Anxieties #1: Imperfections

Anxieties #4: The River Lethe

In #3 and #4 she adds sashing between the blocks, and cuts some of the square blocks into rectangles before sashing.

Anxieties #3: Breakdown

As you can imagine, when you sew strips together and then cut triangles from them to make the corners of your blocks, you end up with a lot of leftovers.  Vickie sewed more than a dozen small quilts from the leftovers, and it was fun to see how she varied their colors and personalities, even though she was working from the same huge scrap pile.

In the next post I'll show you the many different ways Vickie finished her small pieces for display at the gallery. 

Meanwhile, the show is up at PYRO Gallery through March 21.  Well worth a detour if you're anywhere near Louisville!

Sunday, February 23, 2020

Sewing -- an obsolete skill?

I wrote a couple of weeks ago about my daughter-in-law's attempt to make a dress for the two-year-old and how we were both frustrated by the slipshod construction methods specified in the Simplicity pattern.  Well, mainly it was me who was frustrated, and wondering whether good sewing technique is a thing of the past, and whether I should just relax and enjoy it.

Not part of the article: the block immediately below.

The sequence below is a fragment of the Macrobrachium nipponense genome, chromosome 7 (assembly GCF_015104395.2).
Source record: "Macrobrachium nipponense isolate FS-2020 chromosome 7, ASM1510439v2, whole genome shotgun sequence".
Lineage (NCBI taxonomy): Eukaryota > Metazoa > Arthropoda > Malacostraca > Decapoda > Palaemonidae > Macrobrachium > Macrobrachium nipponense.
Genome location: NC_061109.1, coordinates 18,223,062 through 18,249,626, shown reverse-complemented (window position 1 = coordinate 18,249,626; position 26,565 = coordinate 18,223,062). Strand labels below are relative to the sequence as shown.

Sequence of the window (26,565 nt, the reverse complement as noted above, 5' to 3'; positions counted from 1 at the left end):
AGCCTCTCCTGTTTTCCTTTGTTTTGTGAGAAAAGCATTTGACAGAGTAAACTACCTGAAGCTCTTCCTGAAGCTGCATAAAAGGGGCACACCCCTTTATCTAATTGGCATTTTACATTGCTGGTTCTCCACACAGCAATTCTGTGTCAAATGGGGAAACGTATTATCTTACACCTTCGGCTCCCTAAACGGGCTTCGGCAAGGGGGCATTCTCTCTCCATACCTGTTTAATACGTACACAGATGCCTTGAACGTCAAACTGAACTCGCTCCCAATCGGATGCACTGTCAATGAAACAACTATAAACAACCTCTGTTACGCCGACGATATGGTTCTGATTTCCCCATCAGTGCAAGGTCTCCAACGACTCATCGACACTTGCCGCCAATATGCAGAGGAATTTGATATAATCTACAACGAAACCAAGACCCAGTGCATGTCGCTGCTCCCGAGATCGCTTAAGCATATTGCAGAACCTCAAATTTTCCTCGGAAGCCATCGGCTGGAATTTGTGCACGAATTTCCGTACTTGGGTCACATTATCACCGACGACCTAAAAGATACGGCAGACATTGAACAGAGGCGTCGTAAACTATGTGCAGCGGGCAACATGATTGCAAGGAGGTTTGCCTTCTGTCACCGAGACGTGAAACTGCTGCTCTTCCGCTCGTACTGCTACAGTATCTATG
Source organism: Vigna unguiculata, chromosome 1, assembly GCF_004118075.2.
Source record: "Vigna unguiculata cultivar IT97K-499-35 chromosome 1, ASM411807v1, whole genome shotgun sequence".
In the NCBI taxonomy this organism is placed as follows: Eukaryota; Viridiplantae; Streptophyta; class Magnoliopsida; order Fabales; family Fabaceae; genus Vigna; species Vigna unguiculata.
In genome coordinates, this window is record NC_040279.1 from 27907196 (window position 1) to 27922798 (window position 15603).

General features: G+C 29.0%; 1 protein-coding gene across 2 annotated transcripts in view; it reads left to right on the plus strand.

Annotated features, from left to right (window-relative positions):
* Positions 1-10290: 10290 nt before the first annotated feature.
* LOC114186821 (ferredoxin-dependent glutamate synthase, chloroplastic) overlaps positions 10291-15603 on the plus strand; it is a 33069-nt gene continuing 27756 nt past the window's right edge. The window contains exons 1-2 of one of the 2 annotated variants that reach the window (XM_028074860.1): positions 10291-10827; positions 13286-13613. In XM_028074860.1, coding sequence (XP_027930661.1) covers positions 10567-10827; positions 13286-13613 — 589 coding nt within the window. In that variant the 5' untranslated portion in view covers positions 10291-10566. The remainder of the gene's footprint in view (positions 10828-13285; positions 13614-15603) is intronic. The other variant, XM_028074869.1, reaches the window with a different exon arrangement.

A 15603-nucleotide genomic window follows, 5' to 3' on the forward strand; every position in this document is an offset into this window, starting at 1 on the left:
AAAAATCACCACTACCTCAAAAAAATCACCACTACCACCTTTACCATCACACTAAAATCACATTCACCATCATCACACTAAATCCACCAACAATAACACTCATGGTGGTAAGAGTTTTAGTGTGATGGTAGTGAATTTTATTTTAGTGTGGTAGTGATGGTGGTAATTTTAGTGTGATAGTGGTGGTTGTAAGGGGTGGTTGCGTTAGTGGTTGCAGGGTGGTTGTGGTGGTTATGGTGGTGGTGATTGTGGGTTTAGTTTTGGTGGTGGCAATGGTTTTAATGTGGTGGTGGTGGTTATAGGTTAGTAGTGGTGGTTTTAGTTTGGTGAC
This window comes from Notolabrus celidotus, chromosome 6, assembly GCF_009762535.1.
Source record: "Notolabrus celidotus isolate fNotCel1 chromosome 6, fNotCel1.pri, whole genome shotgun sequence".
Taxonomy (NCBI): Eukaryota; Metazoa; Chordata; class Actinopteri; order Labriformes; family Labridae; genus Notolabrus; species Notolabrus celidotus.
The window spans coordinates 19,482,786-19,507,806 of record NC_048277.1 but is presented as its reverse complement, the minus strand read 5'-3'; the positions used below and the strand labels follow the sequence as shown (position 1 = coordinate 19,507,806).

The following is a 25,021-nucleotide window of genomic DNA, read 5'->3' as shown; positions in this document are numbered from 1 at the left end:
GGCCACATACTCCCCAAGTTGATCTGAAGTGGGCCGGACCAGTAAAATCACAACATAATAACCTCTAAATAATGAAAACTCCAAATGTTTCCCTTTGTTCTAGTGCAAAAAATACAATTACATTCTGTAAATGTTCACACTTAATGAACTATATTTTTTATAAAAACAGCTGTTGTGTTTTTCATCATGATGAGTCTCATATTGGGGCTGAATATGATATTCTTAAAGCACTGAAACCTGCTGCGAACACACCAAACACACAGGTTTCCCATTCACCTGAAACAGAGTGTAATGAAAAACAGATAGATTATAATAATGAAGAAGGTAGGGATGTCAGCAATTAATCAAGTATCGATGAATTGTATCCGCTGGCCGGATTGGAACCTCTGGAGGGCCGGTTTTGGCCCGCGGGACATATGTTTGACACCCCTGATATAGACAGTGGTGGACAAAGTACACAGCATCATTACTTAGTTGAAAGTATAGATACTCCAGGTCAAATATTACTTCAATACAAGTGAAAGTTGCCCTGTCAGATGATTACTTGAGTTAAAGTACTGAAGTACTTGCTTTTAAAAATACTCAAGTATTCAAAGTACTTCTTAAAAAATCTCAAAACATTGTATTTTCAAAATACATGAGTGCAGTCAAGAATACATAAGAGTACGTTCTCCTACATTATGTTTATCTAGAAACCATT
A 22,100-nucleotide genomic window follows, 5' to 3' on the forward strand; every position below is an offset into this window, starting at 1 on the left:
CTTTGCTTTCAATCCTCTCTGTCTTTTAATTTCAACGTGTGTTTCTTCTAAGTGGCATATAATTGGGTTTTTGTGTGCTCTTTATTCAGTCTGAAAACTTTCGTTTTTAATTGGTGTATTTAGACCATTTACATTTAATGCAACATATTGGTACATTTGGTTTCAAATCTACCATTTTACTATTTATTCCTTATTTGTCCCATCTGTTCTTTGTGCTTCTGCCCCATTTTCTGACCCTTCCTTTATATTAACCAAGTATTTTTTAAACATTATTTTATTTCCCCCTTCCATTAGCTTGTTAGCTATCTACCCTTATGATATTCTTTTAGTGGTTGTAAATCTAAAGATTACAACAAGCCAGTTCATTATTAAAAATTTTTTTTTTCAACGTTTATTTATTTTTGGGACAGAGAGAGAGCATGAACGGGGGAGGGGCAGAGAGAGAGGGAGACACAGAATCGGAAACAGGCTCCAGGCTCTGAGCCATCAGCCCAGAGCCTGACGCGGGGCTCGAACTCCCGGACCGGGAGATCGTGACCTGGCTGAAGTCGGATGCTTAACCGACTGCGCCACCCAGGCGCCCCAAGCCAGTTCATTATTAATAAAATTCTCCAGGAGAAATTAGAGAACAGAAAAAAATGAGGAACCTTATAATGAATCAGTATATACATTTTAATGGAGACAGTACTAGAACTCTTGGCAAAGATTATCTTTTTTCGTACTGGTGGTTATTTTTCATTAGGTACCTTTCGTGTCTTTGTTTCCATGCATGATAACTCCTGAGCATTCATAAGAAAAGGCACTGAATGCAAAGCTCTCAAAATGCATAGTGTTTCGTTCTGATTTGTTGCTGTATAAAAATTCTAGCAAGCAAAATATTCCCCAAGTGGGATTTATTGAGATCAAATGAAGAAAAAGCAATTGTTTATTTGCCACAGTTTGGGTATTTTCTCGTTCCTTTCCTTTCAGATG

Several readers who, like me, learned to sew in the previous century, shared my angst.  Stitchinscience wrote: "I too am surprised at modern patterns and their "quick" construction techniques.  Particularly anything to do with curves -- new stitchers really need to understand curves and bias edges."  QuiltGranma wrote: "I agree with you on the sloppy pattern directions and their way of finishing!  I've seen readymade just as sloppy.  Wear out and need repair in no time!"